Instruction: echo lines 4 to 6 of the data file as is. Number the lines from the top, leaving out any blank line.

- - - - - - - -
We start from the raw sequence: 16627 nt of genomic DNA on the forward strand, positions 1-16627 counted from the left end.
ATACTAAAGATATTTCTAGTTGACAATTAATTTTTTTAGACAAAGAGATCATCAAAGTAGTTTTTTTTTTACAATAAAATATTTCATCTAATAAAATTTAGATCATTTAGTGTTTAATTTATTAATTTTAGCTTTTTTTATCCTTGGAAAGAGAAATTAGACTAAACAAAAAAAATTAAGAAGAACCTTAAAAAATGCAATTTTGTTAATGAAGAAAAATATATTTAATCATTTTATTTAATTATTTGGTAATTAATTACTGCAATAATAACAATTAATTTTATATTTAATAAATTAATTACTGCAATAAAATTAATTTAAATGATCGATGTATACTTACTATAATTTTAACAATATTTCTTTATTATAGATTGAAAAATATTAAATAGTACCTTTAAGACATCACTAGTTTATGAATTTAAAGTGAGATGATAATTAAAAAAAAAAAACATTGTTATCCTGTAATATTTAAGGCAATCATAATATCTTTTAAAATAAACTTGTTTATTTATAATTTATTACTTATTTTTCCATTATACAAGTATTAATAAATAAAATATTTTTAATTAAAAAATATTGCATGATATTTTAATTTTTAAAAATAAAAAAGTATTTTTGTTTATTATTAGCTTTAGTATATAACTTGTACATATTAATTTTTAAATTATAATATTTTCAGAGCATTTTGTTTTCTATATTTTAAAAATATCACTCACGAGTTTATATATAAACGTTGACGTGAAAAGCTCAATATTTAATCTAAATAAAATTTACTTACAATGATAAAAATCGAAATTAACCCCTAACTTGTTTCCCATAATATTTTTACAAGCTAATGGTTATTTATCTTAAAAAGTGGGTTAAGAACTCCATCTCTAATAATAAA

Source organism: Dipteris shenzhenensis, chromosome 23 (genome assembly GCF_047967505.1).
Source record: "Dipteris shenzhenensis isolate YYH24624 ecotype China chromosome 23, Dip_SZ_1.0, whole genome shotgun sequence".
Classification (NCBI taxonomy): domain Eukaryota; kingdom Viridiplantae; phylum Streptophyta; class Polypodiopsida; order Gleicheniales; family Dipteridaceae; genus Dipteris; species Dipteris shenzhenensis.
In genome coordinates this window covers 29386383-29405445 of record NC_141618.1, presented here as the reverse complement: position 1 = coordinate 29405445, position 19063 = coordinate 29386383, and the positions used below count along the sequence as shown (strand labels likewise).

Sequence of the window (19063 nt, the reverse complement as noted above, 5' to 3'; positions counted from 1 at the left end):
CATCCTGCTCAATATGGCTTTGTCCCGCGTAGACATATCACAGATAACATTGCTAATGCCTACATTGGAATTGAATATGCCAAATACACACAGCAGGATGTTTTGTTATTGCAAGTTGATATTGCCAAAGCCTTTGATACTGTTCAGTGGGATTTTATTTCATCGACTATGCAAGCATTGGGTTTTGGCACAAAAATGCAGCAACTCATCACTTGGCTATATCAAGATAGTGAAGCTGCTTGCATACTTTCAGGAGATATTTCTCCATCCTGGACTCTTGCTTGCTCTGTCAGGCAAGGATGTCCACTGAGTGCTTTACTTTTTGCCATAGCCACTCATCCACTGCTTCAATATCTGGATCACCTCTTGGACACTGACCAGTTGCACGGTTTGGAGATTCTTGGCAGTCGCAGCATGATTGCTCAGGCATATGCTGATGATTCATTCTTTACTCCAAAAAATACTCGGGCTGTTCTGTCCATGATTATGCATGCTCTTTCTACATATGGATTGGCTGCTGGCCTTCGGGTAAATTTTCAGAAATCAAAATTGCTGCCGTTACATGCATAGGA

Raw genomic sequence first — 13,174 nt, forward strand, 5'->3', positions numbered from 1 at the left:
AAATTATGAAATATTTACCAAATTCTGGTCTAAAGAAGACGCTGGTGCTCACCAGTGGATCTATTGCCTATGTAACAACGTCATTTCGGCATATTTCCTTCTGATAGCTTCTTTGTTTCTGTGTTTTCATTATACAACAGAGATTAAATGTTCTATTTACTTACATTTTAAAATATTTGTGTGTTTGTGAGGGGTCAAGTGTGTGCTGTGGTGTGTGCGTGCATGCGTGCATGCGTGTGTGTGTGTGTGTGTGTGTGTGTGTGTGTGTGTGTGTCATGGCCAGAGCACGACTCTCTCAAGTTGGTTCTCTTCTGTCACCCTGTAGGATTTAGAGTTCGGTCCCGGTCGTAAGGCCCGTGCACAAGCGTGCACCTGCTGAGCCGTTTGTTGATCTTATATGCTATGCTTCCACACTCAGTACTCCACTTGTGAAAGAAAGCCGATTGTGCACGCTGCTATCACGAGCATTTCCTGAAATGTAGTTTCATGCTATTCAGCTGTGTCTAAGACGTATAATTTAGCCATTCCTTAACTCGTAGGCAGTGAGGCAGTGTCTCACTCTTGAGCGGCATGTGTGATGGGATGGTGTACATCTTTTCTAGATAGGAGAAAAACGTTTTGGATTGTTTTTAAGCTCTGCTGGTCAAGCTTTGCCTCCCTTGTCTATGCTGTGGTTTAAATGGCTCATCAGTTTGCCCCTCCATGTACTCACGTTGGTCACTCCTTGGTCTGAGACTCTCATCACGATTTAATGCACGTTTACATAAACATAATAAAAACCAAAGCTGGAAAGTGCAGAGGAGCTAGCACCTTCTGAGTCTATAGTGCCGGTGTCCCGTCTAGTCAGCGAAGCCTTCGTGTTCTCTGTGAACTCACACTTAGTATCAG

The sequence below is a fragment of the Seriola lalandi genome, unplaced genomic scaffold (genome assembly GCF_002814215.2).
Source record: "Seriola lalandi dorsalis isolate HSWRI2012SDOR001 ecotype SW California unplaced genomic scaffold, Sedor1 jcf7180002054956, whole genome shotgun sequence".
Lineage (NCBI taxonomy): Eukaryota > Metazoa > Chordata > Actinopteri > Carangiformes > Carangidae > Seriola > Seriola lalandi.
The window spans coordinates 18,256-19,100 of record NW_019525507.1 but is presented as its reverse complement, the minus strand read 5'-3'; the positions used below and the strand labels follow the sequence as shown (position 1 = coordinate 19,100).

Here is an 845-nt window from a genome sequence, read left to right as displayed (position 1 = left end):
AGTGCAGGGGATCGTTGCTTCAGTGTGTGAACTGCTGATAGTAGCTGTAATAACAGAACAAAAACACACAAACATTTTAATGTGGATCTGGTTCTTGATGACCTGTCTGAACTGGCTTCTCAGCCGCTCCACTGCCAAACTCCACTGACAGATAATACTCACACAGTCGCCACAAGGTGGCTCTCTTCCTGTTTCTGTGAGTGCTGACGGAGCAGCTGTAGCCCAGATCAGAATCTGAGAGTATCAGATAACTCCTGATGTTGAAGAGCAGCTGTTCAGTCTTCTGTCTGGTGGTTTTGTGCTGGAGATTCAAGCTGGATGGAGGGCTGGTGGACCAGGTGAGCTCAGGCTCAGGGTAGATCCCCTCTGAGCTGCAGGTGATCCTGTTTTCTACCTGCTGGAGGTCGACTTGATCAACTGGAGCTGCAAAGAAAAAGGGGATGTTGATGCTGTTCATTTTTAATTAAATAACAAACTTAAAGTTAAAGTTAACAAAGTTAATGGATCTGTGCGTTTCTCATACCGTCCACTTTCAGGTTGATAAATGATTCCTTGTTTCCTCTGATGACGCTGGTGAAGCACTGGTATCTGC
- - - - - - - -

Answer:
Source record: "Dipteris shenzhenensis isolate YYH24624 ecotype China chromosome 23, Dip_SZ_1.0, whole genome shotgun sequence".
Classification (NCBI taxonomy): domain Eukaryota; kingdom Viridiplantae; phylum Streptophyta; class Polypodiopsida; order Gleicheniales; family Dipteridaceae; genus Dipteris; species Dipteris shenzhenensis.
In genome coordinates this window covers 29386383-29405445 of record NC_141618.1, presented here as the reverse complement: position 1 = coordinate 29405445, position 19063 = coordinate 29386383, and the positions used below count along the sequence as shown (strand labels likewise).